Istanbul, Turkey Family Travel Guide

istanbul-family-travel-guide-4by Kristin Kizer – Where East meets West and modern meets ancient lies Istanbul, Turkey. A city with a rich history evidenced by the monuments that remain set against glorious backdrops that feel like painted masterpieces.

It’s a must for the traveler, but it’s an even bigger must for the seasoned traveler who’s been here before. Step outside of the tour guide and try something new. Create memories that are unique to you and your family and will leave you with a deeper respect for this magnificent region of the world.

Bosphorus by Boat

Sometimes you need to stand back and take it all in. There’s no better way to do that than aboard a boat from the Bosphorus, otherwise known as the Strait of Istanbul.

Dividing the city in half, this natural strait has always been a key waterway for travel, trade and military movement. On one side you have the Istanbul that lies in Europe and on the other the Istanbul that lies in Asia. From the middle, you can see many of the great monuments as well as the palaces of Dolmabahce and Beylerbeyi, the awe-inspiring Yalis or wooden houses that date from the Ottoman Empire, and as your boat tucks under the three suspension bridges you might even see dolphins playing in your wake.

There are a variety of tours available, which makes it a perfect adventure to slip between your other stops. You can do an express trip, a two-hour, non-stop boat ride which is perfect if your family isn’t ready for a long excursion. There are trips that take up most of the day with stops along the way to taste the area’s cuisine, visit some shops and take in the architecture. There are even night cruises which are a must for older travelers who will appreciate the magnificent sunset, a dining experience off the boat and then a tranquil ride down the strait as the city turns in for the night.


The Princes’ Islands

If you’ve already seen Aya Sofya, Ephesus, Mount Nemrut and all of the other tourist musts, or if you’re simply exhausted by the crowds and need a break, then The Princes’ Islands are calling your name. Of the nine islands in this chain in the Sea of Marmara, only four are open to the public, Buyukada, Burgazada, Heybeliada and Kinaliada. And they are all a welcome respite from the hustle and bustle of the city.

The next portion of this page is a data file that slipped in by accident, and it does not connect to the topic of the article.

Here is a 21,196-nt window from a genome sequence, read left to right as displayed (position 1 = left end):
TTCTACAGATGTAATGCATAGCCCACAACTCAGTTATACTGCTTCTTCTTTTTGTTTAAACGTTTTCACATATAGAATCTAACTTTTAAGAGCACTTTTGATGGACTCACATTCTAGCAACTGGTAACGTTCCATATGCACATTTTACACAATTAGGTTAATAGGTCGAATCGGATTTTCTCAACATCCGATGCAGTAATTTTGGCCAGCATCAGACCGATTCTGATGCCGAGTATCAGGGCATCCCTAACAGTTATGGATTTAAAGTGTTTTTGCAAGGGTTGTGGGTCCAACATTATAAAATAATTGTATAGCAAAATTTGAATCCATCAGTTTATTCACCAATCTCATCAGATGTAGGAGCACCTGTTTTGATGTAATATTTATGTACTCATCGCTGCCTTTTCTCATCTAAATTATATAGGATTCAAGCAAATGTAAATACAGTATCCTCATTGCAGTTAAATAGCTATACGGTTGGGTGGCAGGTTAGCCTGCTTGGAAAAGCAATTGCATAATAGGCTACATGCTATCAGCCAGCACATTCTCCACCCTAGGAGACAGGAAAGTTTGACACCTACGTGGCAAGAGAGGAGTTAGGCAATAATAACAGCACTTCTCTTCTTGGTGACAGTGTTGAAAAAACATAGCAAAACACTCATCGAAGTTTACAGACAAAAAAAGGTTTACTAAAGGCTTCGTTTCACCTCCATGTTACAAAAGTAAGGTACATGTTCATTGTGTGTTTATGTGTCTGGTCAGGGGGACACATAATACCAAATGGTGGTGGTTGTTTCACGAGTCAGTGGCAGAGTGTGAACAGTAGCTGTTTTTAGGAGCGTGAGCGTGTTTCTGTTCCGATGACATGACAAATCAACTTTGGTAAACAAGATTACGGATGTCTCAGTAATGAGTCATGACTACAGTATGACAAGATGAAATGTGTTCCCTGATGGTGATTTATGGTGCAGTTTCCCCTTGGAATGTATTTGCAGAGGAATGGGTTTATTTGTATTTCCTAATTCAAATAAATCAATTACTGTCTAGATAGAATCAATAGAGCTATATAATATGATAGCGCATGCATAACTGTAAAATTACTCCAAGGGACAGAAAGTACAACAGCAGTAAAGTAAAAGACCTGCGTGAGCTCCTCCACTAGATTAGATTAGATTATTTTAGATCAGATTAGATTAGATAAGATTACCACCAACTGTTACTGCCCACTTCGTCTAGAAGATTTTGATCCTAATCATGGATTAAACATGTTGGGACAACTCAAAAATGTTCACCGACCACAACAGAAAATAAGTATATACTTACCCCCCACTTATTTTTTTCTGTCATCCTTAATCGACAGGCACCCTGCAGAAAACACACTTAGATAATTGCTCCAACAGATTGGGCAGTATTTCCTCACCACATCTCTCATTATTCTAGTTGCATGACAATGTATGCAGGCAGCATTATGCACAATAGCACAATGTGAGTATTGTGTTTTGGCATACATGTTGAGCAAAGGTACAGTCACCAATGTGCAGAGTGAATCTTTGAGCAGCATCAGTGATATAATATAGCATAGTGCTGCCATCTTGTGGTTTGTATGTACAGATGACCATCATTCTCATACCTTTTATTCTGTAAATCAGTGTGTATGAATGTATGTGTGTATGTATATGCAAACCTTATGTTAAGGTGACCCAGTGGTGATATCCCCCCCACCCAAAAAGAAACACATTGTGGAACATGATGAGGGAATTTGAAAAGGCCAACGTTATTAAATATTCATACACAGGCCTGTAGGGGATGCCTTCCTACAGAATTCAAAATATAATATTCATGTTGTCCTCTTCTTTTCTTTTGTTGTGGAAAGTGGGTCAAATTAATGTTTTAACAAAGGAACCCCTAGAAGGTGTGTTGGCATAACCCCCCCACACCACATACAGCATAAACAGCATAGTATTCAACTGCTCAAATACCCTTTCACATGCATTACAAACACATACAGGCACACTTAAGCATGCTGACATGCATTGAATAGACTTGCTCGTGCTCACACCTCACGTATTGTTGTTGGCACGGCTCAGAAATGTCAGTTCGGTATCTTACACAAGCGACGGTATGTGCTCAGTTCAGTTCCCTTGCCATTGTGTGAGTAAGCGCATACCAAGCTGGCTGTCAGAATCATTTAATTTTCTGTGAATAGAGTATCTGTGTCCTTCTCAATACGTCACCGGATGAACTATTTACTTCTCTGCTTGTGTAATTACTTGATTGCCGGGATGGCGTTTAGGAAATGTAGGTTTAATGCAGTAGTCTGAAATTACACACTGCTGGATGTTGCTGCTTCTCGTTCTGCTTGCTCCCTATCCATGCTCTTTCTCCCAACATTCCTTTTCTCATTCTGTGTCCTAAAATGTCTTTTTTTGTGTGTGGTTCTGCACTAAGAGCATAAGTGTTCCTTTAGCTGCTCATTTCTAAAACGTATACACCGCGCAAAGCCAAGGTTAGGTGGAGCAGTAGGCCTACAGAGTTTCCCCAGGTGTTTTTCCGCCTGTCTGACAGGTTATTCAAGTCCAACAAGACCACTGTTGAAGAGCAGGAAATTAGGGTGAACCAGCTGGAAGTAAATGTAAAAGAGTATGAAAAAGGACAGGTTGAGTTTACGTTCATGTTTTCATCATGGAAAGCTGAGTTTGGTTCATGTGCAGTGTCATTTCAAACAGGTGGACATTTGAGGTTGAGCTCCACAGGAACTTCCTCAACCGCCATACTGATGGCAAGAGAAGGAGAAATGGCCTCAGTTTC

You’ll instantly notice the silence as all motorized vehicles are banned. And if that isn’t enough to make you feel like you’ve been swept away to a fairy tale kingdom, the narrow streets abut charming wooden Victorian cottages and cool, thick pine forests.

Taksim Trams

One great way to get around and to view the city is to hop aboard a tram. There are two heritage trams in Istanbul, the European Taksim-Tunel Nostalgia Tramway (T2 line) and the Asian Kadikoy-Moda Nostalgia Tramway (T3 line).

T2 is especially fun because the tramcars are original Istanbul cars from the 1950’s and 1960’s and have that wonderful mid-century aesthetic. In addition, that route features a one mile stretch of historic buildings and shops with a courtyard-feel that’s simply delightful.

Kadikoy Fish Market

One of the best parts of visiting Turkey is the irresistible cuisine. Tucked between the Sea of Marmara and the Black Sea, fresh fish is a huge part of the culinary tradition and every visitor should venture to the fish market to not only experience the market, but to taste some of the best seafood they’ll ever have.

On the Asian side of Istanbul, you’ll find Kadikoy Balik Pazari. This is not just a thriving fish market, it’s got a little farmer’s market flair too, offering a variety of different delicacies. It’s a great place to pick up some extras if you’re going hiking or on a picnic. There’s also a magnificent restaurant on site which can’t be skipped.